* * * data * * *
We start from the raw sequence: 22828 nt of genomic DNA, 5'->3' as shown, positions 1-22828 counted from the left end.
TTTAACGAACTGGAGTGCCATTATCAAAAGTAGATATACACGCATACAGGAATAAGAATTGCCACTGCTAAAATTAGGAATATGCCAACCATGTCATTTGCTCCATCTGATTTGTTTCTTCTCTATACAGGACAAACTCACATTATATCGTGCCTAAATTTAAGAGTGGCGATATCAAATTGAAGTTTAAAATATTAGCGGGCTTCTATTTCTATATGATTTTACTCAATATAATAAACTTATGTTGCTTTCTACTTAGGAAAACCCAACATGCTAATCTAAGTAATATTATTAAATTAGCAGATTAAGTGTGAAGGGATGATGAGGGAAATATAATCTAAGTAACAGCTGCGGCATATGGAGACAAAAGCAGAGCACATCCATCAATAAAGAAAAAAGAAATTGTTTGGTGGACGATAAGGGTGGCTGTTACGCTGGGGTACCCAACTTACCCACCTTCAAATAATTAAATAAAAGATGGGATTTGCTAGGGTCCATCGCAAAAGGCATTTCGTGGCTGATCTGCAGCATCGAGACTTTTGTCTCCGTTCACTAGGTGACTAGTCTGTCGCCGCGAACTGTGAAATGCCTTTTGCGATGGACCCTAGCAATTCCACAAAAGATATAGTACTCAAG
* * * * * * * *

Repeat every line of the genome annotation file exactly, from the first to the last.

We start from the raw sequence: 22828 nt of genomic DNA, 5'->3' as shown, positions 1-22828 counted from the left end.
TTTAACGAACTGGAGTGCCATTATCAAAAGTAGATATACACGCATACAGGAATAAGAATTGCCACTGCTAAAATTAGGAATATGCCAACCATGTCATTTGCTCCATCTGATTTGTTTCTTCTCTATACAGGACAAACTCACATTATATCGTGCCTAAATTTAAGAGTGGCGATATCAAATTGAAGTTTAAAATATTAGCGGGCTTCTATTTCTATATGATTTTACTCAATATAATAAACTTATGTTGCTTTCTACTTAGGAAAACCCAACATGCTAATCTAAGTAATATTATTAAATTAGCAGATTAAGTGTGAAGGGATGATGAGGGAAATATAATCTAAGTAACAGCTGCGGCATATGGAGACAAAAGCAGAGCACATCCATCAATAAAGAAAAAAGAAATTGTTTGGTGGACGATAAGGGTGGCTGTTACGCTGGGGTACCCAACTTACCCACCTTCAAATAATTAAATAAAAGATGGGATTTGCTAGGGTCCATCGCAAAAGGCATTTCGTGGCTGATCTGCAGCATCGAGACTTTTGTCTCCGTTCACTAGGTGACTAGTCTGTCGCCGCGAACTGTGAAATGCCTTTTGCGATGGACCCTAGCAATTCCACAAAAGATATAGTACTCAAG